In Sydney to deliver the keynote address at the UNSW Gendered Violence Research Network conference earlier this month, Kelly says that sexual harassment is one area we tend to overlook when considering domestic violence.
“One thing I have observed in Australia and in Britain is how slippery the concepts are becoming. We’ve lost a focus on sexual harassment for example. The everyday harassment that young women in particular encounter is no longer in our plans of action and not what we think of as violence against women,” Kelly says.
But it is a component of violence against women. “Treating harassment as strange and exotic – rather than linked into domestic violence – discounts the harm,” Kelly says.
Kelly established the concept of sexual violence occurring on a continuum and identified common elements in different types of violence and connecting them to structural gender inequality.
She explains that the everyday encounters and experiences with sexual harassment that most women have at some point, are connected to the more extreme forms of violence that get written up in newspapers.
“The everyday is connected to the extreme and it’s connected in two ways. First in terms of women’s experiences but it’s also connected in the sense that it’s not deviant, crazy men who do this,” she says “There are some crazy and deviant men but the majority are relatives, colleagues, or friends. A lot of this violence is normalised; it’s only by challenging it and identifying it that we perceive it as violence.”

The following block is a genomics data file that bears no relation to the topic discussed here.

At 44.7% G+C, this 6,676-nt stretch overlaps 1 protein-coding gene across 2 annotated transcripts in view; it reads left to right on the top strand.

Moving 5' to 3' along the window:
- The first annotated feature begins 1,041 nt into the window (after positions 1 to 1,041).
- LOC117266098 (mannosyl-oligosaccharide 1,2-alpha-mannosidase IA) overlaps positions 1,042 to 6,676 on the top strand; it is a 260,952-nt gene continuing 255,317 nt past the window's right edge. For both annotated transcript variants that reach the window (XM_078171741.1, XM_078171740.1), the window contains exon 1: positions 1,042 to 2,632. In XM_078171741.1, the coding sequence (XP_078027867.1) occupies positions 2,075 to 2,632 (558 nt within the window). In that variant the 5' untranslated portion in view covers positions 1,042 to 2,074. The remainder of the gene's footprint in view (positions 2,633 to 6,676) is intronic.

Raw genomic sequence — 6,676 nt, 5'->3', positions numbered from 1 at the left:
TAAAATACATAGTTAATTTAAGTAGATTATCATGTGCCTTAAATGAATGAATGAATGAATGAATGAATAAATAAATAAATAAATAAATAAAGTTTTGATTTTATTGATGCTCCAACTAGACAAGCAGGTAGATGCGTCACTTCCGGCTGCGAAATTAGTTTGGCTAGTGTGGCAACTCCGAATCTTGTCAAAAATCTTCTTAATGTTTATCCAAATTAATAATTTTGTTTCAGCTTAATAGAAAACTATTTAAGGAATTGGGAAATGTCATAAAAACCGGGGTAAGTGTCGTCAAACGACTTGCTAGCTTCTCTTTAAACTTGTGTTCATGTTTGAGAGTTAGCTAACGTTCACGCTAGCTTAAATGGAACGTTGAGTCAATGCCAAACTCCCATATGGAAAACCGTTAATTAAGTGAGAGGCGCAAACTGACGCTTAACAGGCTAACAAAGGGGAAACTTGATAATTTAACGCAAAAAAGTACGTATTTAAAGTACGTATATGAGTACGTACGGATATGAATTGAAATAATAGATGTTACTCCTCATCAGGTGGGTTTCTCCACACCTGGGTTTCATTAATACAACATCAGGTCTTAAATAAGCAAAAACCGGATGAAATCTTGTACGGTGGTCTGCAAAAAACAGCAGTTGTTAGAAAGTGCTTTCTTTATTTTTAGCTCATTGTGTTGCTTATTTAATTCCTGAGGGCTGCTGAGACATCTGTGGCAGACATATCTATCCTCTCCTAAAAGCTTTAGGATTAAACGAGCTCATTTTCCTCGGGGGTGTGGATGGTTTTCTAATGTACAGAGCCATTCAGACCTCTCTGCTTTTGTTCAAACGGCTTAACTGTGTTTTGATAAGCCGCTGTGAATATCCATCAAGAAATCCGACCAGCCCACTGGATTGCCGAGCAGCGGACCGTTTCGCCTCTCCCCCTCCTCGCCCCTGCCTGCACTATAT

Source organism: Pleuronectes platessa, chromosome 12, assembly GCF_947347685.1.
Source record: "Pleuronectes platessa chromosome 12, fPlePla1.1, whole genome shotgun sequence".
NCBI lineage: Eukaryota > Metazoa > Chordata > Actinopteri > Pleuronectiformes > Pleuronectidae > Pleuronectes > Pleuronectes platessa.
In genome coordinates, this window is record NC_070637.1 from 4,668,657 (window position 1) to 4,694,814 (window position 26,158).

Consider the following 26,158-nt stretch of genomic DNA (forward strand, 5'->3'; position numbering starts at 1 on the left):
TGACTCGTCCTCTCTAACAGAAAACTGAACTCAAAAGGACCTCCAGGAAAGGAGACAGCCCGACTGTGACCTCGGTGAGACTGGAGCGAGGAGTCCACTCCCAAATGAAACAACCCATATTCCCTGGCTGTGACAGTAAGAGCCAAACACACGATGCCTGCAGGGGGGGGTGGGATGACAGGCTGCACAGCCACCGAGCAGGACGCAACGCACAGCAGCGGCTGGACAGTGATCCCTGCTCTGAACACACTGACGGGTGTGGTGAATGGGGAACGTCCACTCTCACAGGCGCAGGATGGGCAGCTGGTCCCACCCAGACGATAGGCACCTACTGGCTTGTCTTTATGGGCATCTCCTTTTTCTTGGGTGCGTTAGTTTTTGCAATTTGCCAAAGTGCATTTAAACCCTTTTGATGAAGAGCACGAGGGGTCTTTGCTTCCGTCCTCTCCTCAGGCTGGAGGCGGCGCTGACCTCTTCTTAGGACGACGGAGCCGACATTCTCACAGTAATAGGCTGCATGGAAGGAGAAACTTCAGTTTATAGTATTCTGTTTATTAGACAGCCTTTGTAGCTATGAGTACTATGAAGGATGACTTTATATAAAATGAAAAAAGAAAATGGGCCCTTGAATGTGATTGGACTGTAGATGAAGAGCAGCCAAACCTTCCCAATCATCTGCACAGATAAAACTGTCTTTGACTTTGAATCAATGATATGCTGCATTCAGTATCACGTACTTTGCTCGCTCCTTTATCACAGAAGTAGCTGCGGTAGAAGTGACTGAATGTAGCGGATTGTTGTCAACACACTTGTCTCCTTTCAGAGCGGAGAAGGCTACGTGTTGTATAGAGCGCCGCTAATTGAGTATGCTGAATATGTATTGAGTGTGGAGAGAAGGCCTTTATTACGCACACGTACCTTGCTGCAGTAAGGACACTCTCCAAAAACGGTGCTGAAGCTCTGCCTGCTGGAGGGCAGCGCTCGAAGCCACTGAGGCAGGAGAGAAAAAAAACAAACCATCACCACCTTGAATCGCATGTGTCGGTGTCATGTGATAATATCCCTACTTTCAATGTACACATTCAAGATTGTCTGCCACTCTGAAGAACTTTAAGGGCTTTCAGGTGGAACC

Sexism and power are fundamental factors in domestic violence that need to be addressed.
“Institutional sexism is one the reasons why agencies and institution still continue to not respond effectively [to harassment and domestic violence],” Kelly explains. “It’s still minimised and not seen as that important.”
This is partly because it’s easier to blame victims than it is to call out power.
“For many people to name men’s violence feels complicated and difficult. There are so many ways in which their behaviour can be excused and minimised, and victim blaming is the other side of that,” she says. “The minimisation and the excuses are a mirror image of the extent to which women can be made responsible. It’s fundamentally about not holding men to account for their behaviour and that’s one of the things that happens with power. To call out power feels like a slightly dangerous thing to do. It’s much less dangerous to blame the victim.”
Earlier this month a White Ribbon Ambassador, Dr Tanveer Ahmed, wrote a controversial column asking whether the empowerment of women – and the subsequent disempowerment of men – was contributing to violence against women. (He has since stood down from White Ribbon.)
Professor Kelly says the critical issue is what power is legitimate.